Yoakum teen shows reserve champion steer at Houston Livestock Show

Yoakum's Emily Kelley stands with Monster, her reserve grand champion steer, at the Houston Livestock Show and Rodeo. Monster sold for $250,000 to Roger and Evelyn Bethune; Chris, Vanessa, Kyle and Rhianna Bruegger; Rigo and Sally Flores; and Stewart Title/E.D. and Mary Alice Lester.
  • OTHERS WHO COMPETED

  • The Kelley family aren't the only people with Crossroads ties who participated in this year's Houston Livestock Show and Rodeo. Others include:

    Shelbie Van Beveren, with Victoria County 4-H, competed in the calf scramble.Victoria resident Kyle Shedd competed in ...

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  • OTHERS WHO COMPETED

    The Kelley family aren't the only people with Crossroads ties who participated in this year's Houston Livestock Show and Rodeo. Others include:

    Shelbie Van Beveren, with Victoria County 4-H, competed in the calf scramble.Victoria resident Kyle Shedd competed in mutton busting.Hallettsville resident James Wick took home a Ford F-150 for his grand champion win in the commercial steer feeding and management contest.Victoria resident Brittany Pozzi competed in barrel racing in the rodeo, coming in at 14.34 seconds.

Some girls get cars for their 16th birthdays, while others opt for parties. One Yoakum girl went a slightly different route.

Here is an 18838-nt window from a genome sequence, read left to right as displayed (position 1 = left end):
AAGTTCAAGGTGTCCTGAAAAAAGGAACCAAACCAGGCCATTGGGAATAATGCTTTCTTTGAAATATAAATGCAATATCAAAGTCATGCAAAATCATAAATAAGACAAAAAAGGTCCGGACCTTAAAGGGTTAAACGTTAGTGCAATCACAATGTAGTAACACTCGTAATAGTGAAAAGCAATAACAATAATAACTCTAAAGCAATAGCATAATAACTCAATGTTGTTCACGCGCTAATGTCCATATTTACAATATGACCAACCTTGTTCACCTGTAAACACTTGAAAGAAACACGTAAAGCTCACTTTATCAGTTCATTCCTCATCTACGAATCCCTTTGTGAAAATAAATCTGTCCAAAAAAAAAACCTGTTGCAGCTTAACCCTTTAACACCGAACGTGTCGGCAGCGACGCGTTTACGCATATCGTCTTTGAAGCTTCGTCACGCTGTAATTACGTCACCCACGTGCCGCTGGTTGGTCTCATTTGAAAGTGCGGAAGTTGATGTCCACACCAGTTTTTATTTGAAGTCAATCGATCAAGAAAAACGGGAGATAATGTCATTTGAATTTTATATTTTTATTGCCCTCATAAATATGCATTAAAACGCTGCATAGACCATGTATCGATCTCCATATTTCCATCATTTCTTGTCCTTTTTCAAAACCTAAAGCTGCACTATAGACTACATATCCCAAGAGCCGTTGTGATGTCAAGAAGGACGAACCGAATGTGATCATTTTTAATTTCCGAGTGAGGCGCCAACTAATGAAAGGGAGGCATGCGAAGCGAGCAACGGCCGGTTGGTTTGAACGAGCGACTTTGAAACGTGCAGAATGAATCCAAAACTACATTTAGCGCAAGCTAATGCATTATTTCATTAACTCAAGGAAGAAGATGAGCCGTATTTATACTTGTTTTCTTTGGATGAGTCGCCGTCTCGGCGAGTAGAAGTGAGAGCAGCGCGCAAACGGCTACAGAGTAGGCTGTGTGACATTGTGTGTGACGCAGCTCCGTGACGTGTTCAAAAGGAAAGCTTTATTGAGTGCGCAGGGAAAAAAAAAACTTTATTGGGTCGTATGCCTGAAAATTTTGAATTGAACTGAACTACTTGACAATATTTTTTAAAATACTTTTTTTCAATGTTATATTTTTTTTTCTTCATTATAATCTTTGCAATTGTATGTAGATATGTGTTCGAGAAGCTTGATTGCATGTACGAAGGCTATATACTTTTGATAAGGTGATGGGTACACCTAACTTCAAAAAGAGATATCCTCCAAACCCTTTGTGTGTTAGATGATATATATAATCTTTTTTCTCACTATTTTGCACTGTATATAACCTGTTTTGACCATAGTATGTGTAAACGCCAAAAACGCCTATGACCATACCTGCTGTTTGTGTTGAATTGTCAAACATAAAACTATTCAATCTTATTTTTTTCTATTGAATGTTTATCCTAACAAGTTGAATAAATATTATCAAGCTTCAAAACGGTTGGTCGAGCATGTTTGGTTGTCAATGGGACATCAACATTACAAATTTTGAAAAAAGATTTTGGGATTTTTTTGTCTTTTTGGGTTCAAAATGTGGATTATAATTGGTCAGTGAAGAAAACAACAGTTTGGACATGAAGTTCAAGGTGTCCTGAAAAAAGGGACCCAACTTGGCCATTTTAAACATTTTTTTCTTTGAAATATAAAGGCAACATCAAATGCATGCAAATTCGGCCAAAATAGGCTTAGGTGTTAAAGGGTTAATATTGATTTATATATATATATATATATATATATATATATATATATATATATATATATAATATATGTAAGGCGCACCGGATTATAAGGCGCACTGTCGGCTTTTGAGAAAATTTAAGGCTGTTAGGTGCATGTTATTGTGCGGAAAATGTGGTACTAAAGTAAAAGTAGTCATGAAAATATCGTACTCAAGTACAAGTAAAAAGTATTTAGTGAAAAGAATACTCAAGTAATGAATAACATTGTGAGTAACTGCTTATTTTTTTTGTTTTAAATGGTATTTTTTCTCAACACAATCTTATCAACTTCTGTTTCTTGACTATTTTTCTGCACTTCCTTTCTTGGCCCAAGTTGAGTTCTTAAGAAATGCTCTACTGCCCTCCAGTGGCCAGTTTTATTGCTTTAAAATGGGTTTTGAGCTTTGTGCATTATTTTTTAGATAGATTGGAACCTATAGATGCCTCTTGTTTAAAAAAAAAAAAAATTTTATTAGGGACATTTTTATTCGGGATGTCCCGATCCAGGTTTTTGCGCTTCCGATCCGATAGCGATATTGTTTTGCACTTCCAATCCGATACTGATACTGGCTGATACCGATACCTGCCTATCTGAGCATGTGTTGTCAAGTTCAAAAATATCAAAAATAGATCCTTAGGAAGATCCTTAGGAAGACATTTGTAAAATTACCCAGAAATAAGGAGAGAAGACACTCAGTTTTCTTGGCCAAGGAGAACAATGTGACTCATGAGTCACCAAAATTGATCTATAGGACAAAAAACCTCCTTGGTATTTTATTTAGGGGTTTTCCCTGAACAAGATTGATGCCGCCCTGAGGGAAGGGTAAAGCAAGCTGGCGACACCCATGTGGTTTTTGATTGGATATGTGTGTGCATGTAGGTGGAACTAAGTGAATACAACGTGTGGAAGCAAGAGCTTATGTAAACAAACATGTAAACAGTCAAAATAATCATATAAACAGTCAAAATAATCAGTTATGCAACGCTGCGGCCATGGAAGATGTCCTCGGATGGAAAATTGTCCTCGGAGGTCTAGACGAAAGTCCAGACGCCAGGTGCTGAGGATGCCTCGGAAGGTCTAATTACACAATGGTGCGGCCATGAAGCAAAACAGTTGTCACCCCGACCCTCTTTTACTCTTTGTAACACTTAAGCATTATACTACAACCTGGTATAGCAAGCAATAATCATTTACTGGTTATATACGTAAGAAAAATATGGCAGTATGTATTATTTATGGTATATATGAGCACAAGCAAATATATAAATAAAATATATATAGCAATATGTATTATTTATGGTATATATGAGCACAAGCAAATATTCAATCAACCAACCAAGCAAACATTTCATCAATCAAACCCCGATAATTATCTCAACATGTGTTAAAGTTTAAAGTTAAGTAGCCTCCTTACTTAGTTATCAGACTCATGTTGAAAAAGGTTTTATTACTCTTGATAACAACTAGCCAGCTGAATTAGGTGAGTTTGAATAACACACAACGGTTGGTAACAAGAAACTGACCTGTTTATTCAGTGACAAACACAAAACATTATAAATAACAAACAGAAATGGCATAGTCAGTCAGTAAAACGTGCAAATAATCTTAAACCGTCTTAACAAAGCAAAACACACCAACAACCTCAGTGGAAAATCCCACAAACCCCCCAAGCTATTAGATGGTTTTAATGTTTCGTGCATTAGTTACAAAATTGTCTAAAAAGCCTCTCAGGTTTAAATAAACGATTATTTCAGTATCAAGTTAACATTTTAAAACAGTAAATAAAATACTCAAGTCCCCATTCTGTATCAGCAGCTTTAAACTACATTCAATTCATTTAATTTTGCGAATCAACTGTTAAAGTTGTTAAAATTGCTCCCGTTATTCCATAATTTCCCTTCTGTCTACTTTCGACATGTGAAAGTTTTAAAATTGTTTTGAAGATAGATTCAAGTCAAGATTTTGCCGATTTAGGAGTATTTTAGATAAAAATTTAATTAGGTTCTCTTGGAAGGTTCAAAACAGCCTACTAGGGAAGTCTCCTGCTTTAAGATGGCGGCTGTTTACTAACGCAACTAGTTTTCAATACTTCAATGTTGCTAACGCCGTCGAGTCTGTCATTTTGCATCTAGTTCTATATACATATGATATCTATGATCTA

Her big gift came in the form of a win at the Houston Livestock Show and Rodeo.

Emily Kelley won reserve grand champion with her Charolais steer, Monster, and sold him for $250,000 March 17. The next day, she turned 16.

"It was the most perfect sweet 16 present ever," she said with a laugh. "I couldn't have asked for a better gift."

The big-time win came as a surprise to Emily, who had competed at the Houston show since age 8. Although she'd made the sale before, she never won grand or reserve titles.

"When they chose me as reserve overall, I was shaking," she said, explaining she didn't realize at the time she was being broadcast on Reliant Stadium's massive overhead screen. "I didn't really expect it to happen."

It's rare for grand and reserve to both come from the same breed, she said, which added to her surprise.

Emily's 11-year-old brother and sister, John Thomas and Laurel Kelley, also made the sale.

While Emily said she always put work into the animals she raised, she admitted the family tried something different this year with the dark gray steer.

"We usually try to give them more feminine names because we're sweet on them," she said. "They're our pets. But my dad decided he needed a more aggressive name, so we called him Monster."

Even after the fact, Emily said $250,000 was a difficult amount to wrap her mind around. She said it was difficult to imagine anyone paying so much for an animal, let alone an animal she raised.

And, although she only keeps $40,000 of those winnings - the rest goes back to the Houston show for scholarships and the like - she said she hopes to use her money to give back to the Crossroads.

Some will go toward her college fund, she said, while she also plans to donate some to Court Appointed Special Advocates.

"I feel like I should do it," she said. "I've always tried to look for ways to help other people, and they probably need the money more than I do."

Looking ahead, Emily said she will continue competing for the next two years she's eligible.

That's one of the bonuses to winning reserve, she said. While she can compete again next year, the grand champion can't.

But still, she said, she can't help but miss Monster.

"It still tugs at my heart a little bit to see his pen empty," Emily said. "I was sad to see him go. But I know he's being taken care of, and it'll all work out."